A new challenger has appeared.
This is the list of At the Buzzer’s top 25 games of all-time, as voted on by the main ATB cast members and other friends of the show. For more information on how this whole thing works or for the other games on the list, check out the Related Links at the bottom of this post.
16) Super Smash Bros. Melee (GC)
Chris: Sometimes I disagree with the majority when it comes to video games, but this is one case where I don’t: Melee is the best game in a great series.
I covered a couple of my beefs with Super Smash Bros. Brawl earlier in this list, including the random tripping and slower gameplay. But this isn’t about Brawl’s flaws; it’s about what made Melee so great. There are plenty of reasons why SSBM became the best-selling Gamecube game of all-time.
Melee essentially took the formula from the original N64 game and expanded it in every way. You want more characters? Well, the roster went from 12 to 25. Need some unlockables to reward you as you progress through the game? Here, have these bazillion trophies (and fight to unlock almost half the cast while you’re at it). Looking for a new spin on a single player experience? Heck, you can choose between a revamped arcade mode and the new adventure mode!
The main reason that the Super Smash Bros. series succeeds, however, is the multiplayer experience, and that’s where Melee had it right. I remember reading complaints from reviewers back in the day that the controls felt somewhat “unresponsive” or that the game was “too fast.” Those people sucked at playing video games. Equal parts accessible and complex, Melee handled like a pro, which is exactly why it’s still the preferred game on the competitive circuit to this day. Wavedashing and other mechanics felt great, and the Gamecube controller was one of the best in the business. Add it all up and you have one of the best video games Nintendo has ever made.
Dave: The 2D fighting game that I’ve played the most, Melee is the only one that I’ll still even want to play to this day. Melee made fighting games somehow easy and challenging at the same time. Instead of having every different character have 15 different combinations to learn, each different Nintendo character had their own move based on a template of button combos. Donkey Kong will pound the ground with the down and B button, while Pikachu will call his lighting to him, shocking anyone nearby. The character selection is important in that you have to know their moves; however, you don’t have to have a homework assignment on how to use them.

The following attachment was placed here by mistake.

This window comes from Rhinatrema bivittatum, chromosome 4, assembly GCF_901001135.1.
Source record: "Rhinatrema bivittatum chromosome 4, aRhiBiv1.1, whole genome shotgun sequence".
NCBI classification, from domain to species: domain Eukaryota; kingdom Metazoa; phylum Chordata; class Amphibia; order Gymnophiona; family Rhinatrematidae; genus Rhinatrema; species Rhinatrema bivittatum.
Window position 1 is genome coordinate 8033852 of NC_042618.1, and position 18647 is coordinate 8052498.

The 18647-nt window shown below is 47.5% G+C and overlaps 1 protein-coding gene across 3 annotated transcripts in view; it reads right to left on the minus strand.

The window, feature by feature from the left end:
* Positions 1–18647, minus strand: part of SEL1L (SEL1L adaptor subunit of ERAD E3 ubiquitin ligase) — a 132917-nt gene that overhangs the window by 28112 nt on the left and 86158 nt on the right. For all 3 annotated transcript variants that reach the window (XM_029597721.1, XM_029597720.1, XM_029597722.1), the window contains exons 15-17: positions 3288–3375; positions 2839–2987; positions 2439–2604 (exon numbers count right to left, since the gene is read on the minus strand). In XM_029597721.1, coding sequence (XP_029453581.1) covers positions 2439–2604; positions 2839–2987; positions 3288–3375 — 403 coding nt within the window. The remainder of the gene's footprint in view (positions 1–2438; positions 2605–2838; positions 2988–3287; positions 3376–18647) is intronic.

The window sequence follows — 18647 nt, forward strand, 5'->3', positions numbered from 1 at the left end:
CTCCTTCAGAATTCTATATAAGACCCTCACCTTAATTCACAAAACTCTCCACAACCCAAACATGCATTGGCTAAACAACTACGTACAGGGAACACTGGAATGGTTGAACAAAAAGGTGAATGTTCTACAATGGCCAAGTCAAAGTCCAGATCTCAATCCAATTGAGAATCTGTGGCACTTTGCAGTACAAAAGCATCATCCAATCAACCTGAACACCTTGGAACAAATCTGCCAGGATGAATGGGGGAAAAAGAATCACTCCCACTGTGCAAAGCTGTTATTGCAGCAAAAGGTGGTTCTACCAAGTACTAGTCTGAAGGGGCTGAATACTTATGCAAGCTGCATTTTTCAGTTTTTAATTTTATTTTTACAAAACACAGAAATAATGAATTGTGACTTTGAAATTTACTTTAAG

That doesn’t even get into the design of the levels or the new one player mode. The level design is at its best, with giant, ever changing levels and simple 1 platform levels where two fighters can go mano a mano. But the single player mode is what kept bringing me back. This time with the “Adventure Mode” we could take our character through a side-scrolling world with some fighting against the computer mixed in. It broke the monotony that I’ve found in certain fighting games. The mini-games were fabulous as well, with the home run derby, where the entire goal is to beat the crap out of a sandbag, before hitting it as far as possible. Even though it has less features and characters than the Wii title “Brawl,” it still remains my favorite by far.
Shaun: I’ve unlocked every trophy in Melee.
That’s both a statement of arrogance and an embarrassing confession. I put my time in with Melee, and I was rewarded at every turn.
Where can I even start? Melee expanded upon the original in almost every way possible. Featuring more game modes, including the excellent Adventure mode, and 13 more playable characters, it was so much bigger and better than its predecessor that it borders on absurdity. Then — I’m not done yet — you add in the expansive trophy system, which chronicles every point of Nintendo history under the sun (and which I can only surmise was the original inspiration for Microsoft points and PlayStation Trophies), and you have a title with a staggering amount of replayability and content.
AND finally — still not done — you can’t forget about the multiplayer, which to this day is one of the most addictive and dynamic competitive (or co-op, depending) gaming experiences ever. Screw Halo and Goldeneye — it’s all about Mario punching Pikachu’s little yellow body into the stratosphere. There’s a reason Melee is still a staple of gaming, even with the release of its slightly inferior sequel, Brawl. If you don’t know why, you should probably stop reading this and immediately find out for yourself.
I’m done now.